I’ve mentioned before that I have been listening to a reading of C.S. Lewis’ The Screwtape Letters during my drives to and from work. While the whole novel is great grist for a Pub Theo conversation, one particular chapter has stuck with me for weeks now. Let’s talk about it.
In chapter 23, Screwtape, the diabolical middle manager in the bureaucracy of Hell, is advising his more junior nephew Wormwood on a promising strategy to undermine Wormwood’s “patient’s” (a mortal man) newfound Christian faith. The idea is to get the patient to increasingly think of Jesus as a historical figure.
Now before getting into what Lewis has to say on the matter, we should acknowledge that this is very much a contemporary debate. This piece from a few years ago in The Washington Post, and this from The Guardian summarize some of the outlines of the arguments.
In Lewis’ telling, that fact that we are discussing whether we Jesus existed as a historical figure at all is a win for the denizens of Hell in their efforts to lure souls their way. Here’s part of Screwtape’s argument to Wormwood:
[S]uch constructions place the importance of their Historical Jesus in some peculiar theory He is supposed to have promulgated. He has to be a “great man” in the modern sense of the word — one standing at the terminus of some centrifugal and unbalanced line of thought — a crank vending a panacea. We thus distract men’s minds from Who He is, and what He did. …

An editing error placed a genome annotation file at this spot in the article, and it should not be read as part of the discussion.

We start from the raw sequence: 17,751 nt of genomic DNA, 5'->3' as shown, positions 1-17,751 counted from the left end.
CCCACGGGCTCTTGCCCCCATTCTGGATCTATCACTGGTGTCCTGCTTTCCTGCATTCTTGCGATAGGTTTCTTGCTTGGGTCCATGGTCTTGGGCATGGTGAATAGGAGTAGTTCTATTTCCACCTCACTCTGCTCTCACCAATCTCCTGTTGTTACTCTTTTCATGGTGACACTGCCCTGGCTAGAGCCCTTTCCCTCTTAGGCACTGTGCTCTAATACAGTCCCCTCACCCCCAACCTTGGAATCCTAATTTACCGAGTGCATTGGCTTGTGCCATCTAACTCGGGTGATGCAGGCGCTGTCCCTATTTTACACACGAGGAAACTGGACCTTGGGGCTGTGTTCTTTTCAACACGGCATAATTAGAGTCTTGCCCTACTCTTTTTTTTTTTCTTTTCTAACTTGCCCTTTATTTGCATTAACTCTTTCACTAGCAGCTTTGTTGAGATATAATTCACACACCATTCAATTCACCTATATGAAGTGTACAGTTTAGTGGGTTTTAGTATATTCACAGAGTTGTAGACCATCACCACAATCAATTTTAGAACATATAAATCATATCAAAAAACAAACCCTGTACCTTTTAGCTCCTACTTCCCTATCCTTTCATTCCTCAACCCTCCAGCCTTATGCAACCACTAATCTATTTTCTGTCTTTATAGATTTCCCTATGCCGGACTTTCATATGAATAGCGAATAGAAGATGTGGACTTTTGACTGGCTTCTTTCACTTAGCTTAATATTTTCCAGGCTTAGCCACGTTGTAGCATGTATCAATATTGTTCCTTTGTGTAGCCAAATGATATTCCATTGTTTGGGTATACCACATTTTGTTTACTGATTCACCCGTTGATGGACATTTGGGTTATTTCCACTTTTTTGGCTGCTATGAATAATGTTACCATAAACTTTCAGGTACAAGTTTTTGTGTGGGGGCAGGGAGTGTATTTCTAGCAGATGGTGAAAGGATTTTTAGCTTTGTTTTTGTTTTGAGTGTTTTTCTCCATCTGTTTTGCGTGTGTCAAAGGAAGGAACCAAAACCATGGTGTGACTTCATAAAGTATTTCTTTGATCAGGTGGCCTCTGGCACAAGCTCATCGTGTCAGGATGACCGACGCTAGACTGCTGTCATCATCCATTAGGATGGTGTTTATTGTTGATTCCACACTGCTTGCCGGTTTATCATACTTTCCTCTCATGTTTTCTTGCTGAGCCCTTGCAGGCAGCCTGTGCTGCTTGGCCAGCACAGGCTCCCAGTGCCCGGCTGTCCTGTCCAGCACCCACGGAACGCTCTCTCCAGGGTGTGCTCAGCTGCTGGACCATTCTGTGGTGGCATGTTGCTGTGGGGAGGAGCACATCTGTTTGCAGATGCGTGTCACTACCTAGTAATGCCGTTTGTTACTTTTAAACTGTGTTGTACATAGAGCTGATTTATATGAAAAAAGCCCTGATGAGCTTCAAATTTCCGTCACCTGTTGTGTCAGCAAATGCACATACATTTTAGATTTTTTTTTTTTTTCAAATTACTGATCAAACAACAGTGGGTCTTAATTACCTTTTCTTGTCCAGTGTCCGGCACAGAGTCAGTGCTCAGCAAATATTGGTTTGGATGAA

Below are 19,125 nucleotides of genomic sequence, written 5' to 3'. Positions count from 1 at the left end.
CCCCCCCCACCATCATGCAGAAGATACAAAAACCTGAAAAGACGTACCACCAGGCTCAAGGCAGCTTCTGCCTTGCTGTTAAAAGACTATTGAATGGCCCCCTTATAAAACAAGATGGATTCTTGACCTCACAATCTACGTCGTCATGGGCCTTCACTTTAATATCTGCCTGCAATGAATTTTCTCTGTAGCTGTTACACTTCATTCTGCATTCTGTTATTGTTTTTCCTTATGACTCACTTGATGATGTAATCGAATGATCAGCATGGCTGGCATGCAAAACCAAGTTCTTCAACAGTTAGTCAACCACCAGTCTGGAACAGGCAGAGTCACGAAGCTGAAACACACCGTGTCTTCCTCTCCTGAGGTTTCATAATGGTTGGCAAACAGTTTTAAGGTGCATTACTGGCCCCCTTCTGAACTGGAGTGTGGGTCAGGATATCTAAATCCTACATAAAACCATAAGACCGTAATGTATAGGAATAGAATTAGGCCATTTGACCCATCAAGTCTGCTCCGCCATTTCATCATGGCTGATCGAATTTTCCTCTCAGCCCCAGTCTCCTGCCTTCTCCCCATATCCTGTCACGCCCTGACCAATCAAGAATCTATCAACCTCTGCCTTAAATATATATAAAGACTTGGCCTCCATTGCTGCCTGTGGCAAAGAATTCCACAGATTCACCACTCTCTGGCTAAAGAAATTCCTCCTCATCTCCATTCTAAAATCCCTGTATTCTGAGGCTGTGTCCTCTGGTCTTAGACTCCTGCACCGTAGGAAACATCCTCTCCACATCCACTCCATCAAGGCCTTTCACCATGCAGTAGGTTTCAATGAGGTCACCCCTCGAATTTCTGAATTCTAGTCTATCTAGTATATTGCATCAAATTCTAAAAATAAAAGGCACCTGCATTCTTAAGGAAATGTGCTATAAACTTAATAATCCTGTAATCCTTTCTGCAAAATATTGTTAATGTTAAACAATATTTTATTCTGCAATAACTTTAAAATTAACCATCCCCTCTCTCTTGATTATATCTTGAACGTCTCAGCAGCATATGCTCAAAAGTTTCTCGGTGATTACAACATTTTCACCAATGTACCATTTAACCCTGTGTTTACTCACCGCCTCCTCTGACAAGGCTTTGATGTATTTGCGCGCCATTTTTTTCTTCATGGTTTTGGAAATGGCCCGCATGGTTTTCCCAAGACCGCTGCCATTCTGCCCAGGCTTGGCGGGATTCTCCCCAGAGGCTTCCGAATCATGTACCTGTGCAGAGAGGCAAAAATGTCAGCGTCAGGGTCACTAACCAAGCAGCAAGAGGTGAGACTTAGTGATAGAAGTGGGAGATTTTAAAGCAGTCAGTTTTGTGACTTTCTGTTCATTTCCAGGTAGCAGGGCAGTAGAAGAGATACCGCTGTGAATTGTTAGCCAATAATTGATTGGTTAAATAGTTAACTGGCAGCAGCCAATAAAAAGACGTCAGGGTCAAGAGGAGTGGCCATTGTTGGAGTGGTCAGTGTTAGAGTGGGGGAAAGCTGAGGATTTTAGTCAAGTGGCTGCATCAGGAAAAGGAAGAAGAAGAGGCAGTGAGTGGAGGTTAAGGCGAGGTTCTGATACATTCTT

Our … aim is, by these constructions, to destroy the devotional life. For the real presence of the Enemy, otherwise experienced by men in prayer and sacrament, we substitute a merely probable, remote, shadowy, and uncouth figure, one who spoke a strange language and died a long time ago. Such an object cannot in fact be worshipped. Instead of the Creator adored by its creature, you soon have merely a leader acclaimed by a partisan, and finally a distinguished character approved by a judicious historian. …
No nation, and few individuals, are really brought into the Enemy’s camp by the historical study of the biography of Jesus, simply as biography. Indeed materials for a full biography have been withheld from men. The earliest converts were converted by a single historical fact (the Resurrection) and a single theological doctrine (the Redemption) operating on a sense of sin which they already had … The “Gospels” come later and were written not to make Christians but to edify Christians already made.
The “Historical Jesus” then, however dangerous he may seem to be to us at some particular point, is always to be encouraged.
So this is what we’re going to talk about in our conversation this evening. Does thinking about Jesus as a historical figure actually undermine our faith in the manner that Lewis suggests? Does the fact that there is little or no historical evidence for Jesus’ existence (depending upon whom you ask), and no definitively recognized archeological evidence, matter to those of us who believe in Him? Would such evidence, if it existed, be enough to convince, and thus convert, those who don’t believe?
Join us for the virtual discussion tonight starting at 7 pm. Click on the link below to join the Zoom session.